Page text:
To Judge, or Not to Judge
Christ commanded us not to judge others, but aren’t there times when common sense or prudence requires it? Asked by Stephen Hunt, St. Paul, Minnesota
Answered by Roger E. Olson | posted 06/29/2005 09:00 a.m.
Even people who know very little about the Bible are usually familiar with Jesus’ saying “Judge not, that ye be not judged” (Matthew 7:1, KJV). This command is part of Jesus’ Sermon on the Mount; it is Jesus’ most popular saying because our culture values tolerance so highly.
But it is usually ripped out of context and misinterpreted.
Matthew 7:1-5 includes Jesus’ warning about trying to take a speck out of a neighbor’s eye while ignoring the log in your own eye. In verse five, Jesus makes clear the audience he is addressing: “You hypocrite!” When Jesus says “Do not judge,” he is warning people against heaping criticism and condemnation on others without being willing to examine one’s own behavior. Clearly the context is one in which some religious leaders were harshly condemning other people while attempting to justify their own sinfulness.
Furthermore, many people are unaware of balancing texts about judging in the rest of the New Testament. These include Jesus’ command “Do not judge by appearances, but judge with right judgment” (John 7:24, NRSV), and Paul’s rhetorical question “Is it not those who are inside [the church] that you are to judge?” (1 Cor. 5:12). Clearly not all judging is forbidden. If that were the case, the church could have no boundaries; the body of Christ would not be a body but a gaseous vapor!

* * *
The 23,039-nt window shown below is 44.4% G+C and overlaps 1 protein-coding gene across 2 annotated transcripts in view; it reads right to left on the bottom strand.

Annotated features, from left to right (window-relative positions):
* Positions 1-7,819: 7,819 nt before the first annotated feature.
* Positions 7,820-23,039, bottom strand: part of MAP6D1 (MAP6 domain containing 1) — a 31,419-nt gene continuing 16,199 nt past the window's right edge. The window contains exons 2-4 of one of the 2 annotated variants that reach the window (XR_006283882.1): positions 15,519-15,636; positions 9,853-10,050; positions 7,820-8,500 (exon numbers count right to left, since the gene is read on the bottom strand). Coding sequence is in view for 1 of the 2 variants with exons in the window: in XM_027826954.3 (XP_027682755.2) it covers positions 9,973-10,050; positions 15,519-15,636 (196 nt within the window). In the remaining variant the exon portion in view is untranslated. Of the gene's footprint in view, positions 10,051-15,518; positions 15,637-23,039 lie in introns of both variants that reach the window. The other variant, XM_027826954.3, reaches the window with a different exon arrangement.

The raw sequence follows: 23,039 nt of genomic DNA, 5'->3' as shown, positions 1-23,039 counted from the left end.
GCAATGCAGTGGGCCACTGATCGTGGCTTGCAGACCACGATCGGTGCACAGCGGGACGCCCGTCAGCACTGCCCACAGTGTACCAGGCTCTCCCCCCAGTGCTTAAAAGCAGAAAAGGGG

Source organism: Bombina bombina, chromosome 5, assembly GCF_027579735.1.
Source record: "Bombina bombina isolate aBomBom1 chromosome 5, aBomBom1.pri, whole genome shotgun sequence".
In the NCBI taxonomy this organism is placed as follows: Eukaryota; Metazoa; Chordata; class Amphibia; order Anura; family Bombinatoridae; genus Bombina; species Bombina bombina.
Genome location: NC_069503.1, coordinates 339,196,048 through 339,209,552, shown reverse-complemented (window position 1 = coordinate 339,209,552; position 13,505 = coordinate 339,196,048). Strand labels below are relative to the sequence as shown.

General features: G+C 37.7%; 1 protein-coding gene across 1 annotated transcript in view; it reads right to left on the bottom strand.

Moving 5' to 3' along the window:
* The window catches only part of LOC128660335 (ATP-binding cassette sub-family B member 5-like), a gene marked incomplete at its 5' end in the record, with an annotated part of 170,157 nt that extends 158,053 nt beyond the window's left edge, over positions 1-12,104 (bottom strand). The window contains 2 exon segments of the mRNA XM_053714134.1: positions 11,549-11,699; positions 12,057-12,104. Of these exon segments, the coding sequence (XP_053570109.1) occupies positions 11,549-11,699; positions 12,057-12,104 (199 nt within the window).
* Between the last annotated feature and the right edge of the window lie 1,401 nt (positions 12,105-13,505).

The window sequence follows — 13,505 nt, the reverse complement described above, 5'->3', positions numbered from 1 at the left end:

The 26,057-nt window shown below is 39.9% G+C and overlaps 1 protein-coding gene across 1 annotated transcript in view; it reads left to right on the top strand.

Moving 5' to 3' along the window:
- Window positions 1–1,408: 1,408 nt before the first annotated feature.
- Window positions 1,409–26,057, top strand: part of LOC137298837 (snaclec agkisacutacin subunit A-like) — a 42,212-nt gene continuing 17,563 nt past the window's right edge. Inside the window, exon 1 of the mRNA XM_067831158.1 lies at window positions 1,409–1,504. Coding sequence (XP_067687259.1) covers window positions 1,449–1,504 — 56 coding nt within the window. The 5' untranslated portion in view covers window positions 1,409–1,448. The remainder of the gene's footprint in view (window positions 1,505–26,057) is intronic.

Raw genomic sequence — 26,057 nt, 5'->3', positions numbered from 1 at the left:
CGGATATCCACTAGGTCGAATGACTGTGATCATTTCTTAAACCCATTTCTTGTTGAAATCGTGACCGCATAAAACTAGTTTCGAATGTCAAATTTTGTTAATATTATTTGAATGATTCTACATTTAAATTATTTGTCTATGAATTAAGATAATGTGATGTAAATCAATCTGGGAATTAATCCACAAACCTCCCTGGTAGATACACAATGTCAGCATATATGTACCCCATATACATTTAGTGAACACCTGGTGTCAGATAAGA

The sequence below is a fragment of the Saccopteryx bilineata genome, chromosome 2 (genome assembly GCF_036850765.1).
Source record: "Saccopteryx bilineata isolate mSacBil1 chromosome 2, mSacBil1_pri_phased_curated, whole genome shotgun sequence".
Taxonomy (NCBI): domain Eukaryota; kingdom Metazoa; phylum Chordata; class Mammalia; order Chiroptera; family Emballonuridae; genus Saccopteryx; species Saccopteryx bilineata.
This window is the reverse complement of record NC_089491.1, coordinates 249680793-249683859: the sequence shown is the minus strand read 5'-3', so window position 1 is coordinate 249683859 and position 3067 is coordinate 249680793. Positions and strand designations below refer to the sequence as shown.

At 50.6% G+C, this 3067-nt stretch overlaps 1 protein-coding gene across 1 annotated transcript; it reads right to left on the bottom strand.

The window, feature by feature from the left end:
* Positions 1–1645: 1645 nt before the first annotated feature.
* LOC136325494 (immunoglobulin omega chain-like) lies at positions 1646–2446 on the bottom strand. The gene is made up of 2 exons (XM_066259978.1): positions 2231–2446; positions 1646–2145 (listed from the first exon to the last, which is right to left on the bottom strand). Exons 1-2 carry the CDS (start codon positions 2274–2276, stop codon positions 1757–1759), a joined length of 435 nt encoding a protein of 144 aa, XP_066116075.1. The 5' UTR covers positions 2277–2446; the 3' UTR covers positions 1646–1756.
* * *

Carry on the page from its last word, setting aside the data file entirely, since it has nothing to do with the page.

Paul urged the Corinthian church to exclude the man who was living with his father’s wife; he ordered them not to associate with people who claim to be Christians but live blatantly sinful lives without repentance (1 Cor. 5). Did Paul simply forget Jesus’ command not to judge? Was he unaware of it? That’s doubtful. Rather, we should suppose that Jesus meant only to condemn hypocritical judging. When the church must discipline a member, it should always do so in full recognition of everyone’s lack of perfection and need of the Savior.
Some churches and Christian organizations avoid church discipline because it is a form of judging, and judging is wrongly equated with intolerance. Judging is then (ironically) judged incompatible with the spirit of Jesus’ teaching. Church discipline is surely the more biblical approach, even as it is fraught with danger.
The New Testament condemns every spirit that says Jesus Christ has not come in the flesh (1 John 4). Today the problem is more likely to arise around denials of Christ’s deity. And yet Christ’s deity is a nonnegotiable of Christian faith that is crucial to the gospel. Christians should not tolerate denials of such central truths within the church, and must discipline with love those who knowingly reject the truth of the Incarnation.
Similarly, the New Testament condemns immorality, including homosexual behavior (Rom. 1:26-27). Churches that condone such behavior among believers are abdicating their responsibility to shepherd God’s flock.
Church discipline inexorably involves making judgments and even judging people’s behaviors, but it can be done in a nonjudgmental and humble manner. One church I know stripped a man of membership, without shaming or humiliating him, because he refused to cease an adulterous relationship or repent of it. He was encouraged to continue attending worship services, and his involvement in the church eventually contributed to his repentance and restoration to full fellowship. The church acknowledged that everyone sins, but recognized the importance of a repentant spirit. Without such humble discipline, there is no real discipleship.
Finally, even though the context of Matthew 7 may not require it, one is justified in thinking that Jesus does not want us to take God’s place in determining individual persons’ ultimate spiritual fate. This would be another example of inappropriate judging. Which specific individuals of our acquaintance will end up in heaven and which will end up in hell is not for us to determine. That judgment belongs to God alone.
But who should be a member of a church, and how members should behave as such, must sometimes be decided by the church, based on beliefs and behaviors.
Roger E. Olson is professor of theology at George W. Truett Theological Seminary of Baylor University, and author of The Westminster Handbook to Evangelical Theology.